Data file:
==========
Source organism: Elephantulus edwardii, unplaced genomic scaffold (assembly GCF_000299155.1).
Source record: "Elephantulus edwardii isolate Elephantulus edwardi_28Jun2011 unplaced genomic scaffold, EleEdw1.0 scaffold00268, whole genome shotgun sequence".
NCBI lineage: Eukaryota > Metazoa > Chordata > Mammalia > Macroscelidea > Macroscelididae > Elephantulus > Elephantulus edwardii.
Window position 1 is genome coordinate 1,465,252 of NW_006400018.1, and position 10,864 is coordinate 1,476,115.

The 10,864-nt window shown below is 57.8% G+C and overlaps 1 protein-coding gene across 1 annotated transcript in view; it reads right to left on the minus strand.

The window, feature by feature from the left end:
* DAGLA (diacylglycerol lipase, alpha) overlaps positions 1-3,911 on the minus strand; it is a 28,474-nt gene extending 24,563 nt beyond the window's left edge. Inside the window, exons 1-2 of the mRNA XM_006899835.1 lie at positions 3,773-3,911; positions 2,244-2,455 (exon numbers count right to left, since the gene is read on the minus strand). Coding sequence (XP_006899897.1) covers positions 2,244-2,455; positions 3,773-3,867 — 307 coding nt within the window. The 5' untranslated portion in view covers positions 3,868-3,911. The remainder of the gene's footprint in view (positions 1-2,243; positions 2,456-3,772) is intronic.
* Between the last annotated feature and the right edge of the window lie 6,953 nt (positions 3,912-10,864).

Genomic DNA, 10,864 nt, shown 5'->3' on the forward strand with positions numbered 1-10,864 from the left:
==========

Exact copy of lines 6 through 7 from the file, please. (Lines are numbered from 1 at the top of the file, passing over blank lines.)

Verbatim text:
The window, feature by feature from the left end:
* DAGLA (diacylglycerol lipase, alpha) overlaps positions 1-3,911 on the minus strand; it is a 28,474-nt gene extending 24,563 nt beyond the window's left edge. Inside the window, exons 1-2 of the mRNA XM_006899835.1 lie at positions 3,773-3,911; positions 2,244-2,455 (exon numbers count right to left, since the gene is read on the minus strand). Coding sequence (XP_006899897.1) covers positions 2,244-2,455; positions 3,773-3,867 — 307 coding nt within the window. The 5' untranslated portion in view covers positions 3,868-3,911. The remainder of the gene's footprint in view (positions 1-2,243; positions 2,456-3,772) is intronic.